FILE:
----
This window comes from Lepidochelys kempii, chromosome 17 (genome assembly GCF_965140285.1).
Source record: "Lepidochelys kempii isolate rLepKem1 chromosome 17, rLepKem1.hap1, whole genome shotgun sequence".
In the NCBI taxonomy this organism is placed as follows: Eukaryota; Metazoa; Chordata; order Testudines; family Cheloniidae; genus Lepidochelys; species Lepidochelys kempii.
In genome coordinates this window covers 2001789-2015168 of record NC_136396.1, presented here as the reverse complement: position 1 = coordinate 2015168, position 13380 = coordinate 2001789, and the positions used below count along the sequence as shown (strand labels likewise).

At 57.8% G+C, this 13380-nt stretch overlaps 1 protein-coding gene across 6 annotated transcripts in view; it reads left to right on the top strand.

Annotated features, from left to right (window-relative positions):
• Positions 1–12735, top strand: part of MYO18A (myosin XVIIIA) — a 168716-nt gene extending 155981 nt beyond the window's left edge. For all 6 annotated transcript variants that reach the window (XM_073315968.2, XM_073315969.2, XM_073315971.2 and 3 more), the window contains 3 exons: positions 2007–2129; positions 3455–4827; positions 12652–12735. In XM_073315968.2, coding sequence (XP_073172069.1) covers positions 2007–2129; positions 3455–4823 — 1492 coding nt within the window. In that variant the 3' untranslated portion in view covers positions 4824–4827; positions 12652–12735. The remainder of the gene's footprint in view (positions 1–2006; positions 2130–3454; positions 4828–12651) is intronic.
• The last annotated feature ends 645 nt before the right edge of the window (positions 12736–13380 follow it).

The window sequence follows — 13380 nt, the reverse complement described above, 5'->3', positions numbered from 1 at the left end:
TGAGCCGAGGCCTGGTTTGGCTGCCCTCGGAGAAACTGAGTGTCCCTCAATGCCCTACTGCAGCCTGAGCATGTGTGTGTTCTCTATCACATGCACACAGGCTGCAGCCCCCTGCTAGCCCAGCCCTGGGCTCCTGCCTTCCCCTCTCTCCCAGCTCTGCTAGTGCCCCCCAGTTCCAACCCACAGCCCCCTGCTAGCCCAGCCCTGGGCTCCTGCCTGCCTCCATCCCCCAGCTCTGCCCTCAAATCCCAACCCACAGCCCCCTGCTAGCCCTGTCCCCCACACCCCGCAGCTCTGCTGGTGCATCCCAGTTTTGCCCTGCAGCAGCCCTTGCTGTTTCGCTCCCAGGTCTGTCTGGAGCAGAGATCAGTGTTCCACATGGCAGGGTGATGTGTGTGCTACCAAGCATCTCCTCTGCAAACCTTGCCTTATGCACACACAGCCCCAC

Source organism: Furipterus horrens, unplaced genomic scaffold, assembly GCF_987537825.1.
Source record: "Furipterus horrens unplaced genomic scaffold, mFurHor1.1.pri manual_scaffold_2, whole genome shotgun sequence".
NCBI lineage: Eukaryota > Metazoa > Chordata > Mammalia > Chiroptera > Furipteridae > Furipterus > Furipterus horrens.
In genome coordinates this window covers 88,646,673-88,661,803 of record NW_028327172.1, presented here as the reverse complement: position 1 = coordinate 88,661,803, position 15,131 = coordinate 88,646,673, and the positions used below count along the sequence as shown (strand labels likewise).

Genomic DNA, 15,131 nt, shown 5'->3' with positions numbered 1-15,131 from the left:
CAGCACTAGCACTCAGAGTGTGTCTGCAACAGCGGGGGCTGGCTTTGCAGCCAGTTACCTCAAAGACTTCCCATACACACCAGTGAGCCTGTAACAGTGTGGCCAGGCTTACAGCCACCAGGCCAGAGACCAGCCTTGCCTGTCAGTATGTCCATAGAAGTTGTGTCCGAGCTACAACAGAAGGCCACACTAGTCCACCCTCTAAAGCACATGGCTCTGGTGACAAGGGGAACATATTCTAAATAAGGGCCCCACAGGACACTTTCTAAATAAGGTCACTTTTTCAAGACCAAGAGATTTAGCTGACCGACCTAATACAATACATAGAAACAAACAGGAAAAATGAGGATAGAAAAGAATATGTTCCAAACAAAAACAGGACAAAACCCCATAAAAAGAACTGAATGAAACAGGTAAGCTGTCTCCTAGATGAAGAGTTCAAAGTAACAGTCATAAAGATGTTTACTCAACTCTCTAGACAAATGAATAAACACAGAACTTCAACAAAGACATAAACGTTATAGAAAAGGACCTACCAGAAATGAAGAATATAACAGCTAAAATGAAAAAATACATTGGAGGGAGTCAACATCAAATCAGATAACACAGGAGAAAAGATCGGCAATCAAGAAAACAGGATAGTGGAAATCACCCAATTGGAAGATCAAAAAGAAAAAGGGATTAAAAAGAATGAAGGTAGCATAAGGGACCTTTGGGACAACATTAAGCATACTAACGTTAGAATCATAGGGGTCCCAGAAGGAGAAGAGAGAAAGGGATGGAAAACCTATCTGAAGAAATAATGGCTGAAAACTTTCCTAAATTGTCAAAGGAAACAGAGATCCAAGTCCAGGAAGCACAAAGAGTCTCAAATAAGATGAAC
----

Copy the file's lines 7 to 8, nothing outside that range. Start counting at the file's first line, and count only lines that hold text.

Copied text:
• Positions 1–12735, top strand: part of MYO18A (myosin XVIIIA) — a 168716-nt gene extending 155981 nt beyond the window's left edge. For all 6 annotated transcript variants that reach the window (XM_073315968.2, XM_073315969.2, XM_073315971.2 and 3 more), the window contains 3 exons: positions 2007–2129; positions 3455–4827; positions 12652–12735. In XM_073315968.2, coding sequence (XP_073172069.1) covers positions 2007–2129; positions 3455–4823 — 1492 coding nt within the window. In that variant the 3' untranslated portion in view covers positions 4824–4827; positions 12652–12735. The remainder of the gene's footprint in view (positions 1–2006; positions 2130–3454; positions 4828–12651) is intronic.
• The last annotated feature ends 645 nt before the right edge of the window (positions 12736–13380 follow it).